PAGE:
# Conditions on certain entries of a matrix to ensure one Jordan block per eigenvalue

In preparation for a future exam, I found the following problem:

Let $$A = \begin{pmatrix} 1 & 0 & a & b \\ 0 & 1 & 0 & 0 \\ 0 & c & 3 & -2 \\ 0 & d & 2 & -1 \end{pmatrix}$$ Determine conditions on $a,b,c,d$ so that there is only one Jordan block for each eigenvalue of $A$ (in the Jordan canonical form of $A$).

I found, readily enough, that the only eigenvalue of the $A$ is $\lambda = 1$. So the problem is in fact to find conditions of $a,b,c,d$ such that $A$ is similar to a single-block Jordan matrix. Thus we want the dimension of the eigenspace $E_1$ to be 1, or equivalently, the rank of $A-I$ to be 3.

$$A-I = \begin{pmatrix} 0 & 0 & a & b \\ 0 & 0 & 0 & 0 \\ 0 & c & 2 & -2 \\ 0 & d & 2 & -2 \end{pmatrix}$$

So would the conditions $a,b$ not both zero, $a \neq -b$ and $c \neq d$ be sufficient? More to the point, what is the most economical way of stating the conditions on $a,b,c,d$ to ensure the desired outcome?

Another approach: There is only one Jordan Block for each eigenvalue of a matrix when the minimum polynomial is the same as the characteristic polynomial. You have the characteristic equation: $(x-1)^4$, so you just need the minimum polynomial to be the same. This is equivalent to $(A-I)^3 \neq 0$. Now $$(A-I)^3 = \begin{bmatrix} 0 & a (2 c - 2 d) + b (2 c - 2 d) &0 &0\\0&0&0&0\\0&0&0&0\\0&0&0&0\end{bmatrix}.$$ So if we don't want this matrix to be the zero matrix, we must have $a (2 c - 2 d) + b (2 c - 2 d)\neq0$, which is the same conclusion arrived at by Brian Fitzpatrick...so this just shows a different way to get there...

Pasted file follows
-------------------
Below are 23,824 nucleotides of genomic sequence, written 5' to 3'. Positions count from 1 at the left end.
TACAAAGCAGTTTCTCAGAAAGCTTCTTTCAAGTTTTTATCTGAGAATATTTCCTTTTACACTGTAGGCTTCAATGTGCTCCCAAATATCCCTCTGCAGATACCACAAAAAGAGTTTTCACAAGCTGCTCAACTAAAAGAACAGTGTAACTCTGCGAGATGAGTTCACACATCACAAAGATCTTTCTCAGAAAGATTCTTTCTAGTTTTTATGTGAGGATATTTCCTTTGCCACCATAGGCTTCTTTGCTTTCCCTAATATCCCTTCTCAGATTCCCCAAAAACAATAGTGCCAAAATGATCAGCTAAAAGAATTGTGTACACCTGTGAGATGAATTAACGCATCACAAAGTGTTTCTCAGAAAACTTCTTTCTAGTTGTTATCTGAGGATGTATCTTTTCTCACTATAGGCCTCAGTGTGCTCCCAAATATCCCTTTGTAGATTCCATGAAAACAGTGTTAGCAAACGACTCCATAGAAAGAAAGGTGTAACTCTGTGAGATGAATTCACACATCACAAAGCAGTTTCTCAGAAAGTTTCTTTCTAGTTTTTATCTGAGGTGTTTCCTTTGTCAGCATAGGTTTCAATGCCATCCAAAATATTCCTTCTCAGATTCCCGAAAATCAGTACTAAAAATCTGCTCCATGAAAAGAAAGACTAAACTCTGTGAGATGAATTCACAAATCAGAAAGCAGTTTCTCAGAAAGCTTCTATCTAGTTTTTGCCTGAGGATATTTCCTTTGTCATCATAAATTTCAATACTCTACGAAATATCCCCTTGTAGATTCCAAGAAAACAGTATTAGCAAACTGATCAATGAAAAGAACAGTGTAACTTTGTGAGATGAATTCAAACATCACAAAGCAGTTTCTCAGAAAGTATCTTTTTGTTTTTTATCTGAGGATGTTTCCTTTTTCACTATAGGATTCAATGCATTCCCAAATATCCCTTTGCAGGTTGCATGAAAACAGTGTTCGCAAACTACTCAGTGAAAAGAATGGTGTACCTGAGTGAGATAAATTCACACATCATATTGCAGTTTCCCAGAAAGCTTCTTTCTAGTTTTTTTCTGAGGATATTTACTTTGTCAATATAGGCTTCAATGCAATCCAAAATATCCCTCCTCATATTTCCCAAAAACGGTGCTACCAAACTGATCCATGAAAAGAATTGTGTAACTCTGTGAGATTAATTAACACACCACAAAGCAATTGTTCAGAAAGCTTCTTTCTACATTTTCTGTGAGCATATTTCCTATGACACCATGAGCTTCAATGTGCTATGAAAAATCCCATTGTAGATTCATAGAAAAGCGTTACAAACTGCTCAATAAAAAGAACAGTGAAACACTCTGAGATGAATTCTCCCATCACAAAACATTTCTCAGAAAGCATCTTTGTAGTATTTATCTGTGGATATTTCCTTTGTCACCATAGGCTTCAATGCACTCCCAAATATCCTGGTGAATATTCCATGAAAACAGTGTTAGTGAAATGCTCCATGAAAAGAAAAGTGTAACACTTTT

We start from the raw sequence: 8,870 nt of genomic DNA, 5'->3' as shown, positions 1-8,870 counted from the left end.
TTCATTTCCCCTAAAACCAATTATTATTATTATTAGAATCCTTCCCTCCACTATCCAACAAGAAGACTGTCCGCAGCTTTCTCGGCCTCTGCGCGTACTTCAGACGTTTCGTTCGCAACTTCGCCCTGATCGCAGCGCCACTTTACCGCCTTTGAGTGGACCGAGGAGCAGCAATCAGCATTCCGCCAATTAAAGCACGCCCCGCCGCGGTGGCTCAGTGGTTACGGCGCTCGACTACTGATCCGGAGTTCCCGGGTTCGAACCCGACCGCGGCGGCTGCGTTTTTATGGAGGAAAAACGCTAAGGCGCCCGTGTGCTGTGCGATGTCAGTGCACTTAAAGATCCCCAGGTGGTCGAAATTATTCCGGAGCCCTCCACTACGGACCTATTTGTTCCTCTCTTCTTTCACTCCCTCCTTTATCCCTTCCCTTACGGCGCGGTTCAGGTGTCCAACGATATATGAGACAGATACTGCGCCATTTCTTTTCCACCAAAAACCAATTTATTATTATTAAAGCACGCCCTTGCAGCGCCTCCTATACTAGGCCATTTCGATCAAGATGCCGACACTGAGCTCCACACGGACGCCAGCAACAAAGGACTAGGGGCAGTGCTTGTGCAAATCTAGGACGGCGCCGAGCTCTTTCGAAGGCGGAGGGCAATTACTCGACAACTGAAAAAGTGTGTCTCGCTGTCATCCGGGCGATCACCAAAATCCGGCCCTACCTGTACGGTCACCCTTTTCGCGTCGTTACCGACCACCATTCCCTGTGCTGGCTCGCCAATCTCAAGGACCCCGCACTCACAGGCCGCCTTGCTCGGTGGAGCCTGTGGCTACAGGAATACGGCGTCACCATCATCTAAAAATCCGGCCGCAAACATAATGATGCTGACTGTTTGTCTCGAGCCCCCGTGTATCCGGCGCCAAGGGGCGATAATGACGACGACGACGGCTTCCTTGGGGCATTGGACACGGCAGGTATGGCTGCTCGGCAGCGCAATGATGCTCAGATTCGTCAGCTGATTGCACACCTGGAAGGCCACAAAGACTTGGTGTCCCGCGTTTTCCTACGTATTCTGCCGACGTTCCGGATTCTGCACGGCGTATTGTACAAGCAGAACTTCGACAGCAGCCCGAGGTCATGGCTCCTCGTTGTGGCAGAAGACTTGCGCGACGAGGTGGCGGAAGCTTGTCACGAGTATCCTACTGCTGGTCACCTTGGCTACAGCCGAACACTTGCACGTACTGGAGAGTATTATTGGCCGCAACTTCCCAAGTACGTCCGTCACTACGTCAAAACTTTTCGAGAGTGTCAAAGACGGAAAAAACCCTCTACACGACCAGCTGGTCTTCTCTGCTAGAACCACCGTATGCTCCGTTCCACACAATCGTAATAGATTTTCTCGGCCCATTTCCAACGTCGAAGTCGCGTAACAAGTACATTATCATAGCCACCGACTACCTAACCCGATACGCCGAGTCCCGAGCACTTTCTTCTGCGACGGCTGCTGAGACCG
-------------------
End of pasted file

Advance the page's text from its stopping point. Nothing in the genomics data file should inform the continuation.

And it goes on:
The question asks to determine conditions on $a$, $b$, $c$, and $d$ so that the Jordan form of $A$ has only one block. This is equivalent to determining conditions on $a$, $b$, $c$, and $d$ so that each eigenspace has dimension one. Since $\lambda=1$ is the only eigenvalue, we need only determine conditions on $a$, $b$, $c$, and $d$ so that $A-I$ has rank three (by the Rank-Nullity theorem).
One way to ensure that $A-I$ has rank three is to ensure that $A-I$ has a nonvanishing minor of size three. That is, we may demand that the determinant of the submatrix of $A-I$ obtained by deleting the first column and the second row is nonzero. Since $$\det \begin{bmatrix} 0&a&b\\ c&2&-2\\ d&2&-2 \end{bmatrix}=2(a+b)(c-d)$$ our conditions are $a\neq -b$ and $c\neq d$.
You want that $A$ is a non-derogatory matrix, that is equivalent to $(A-I)³\not=0$.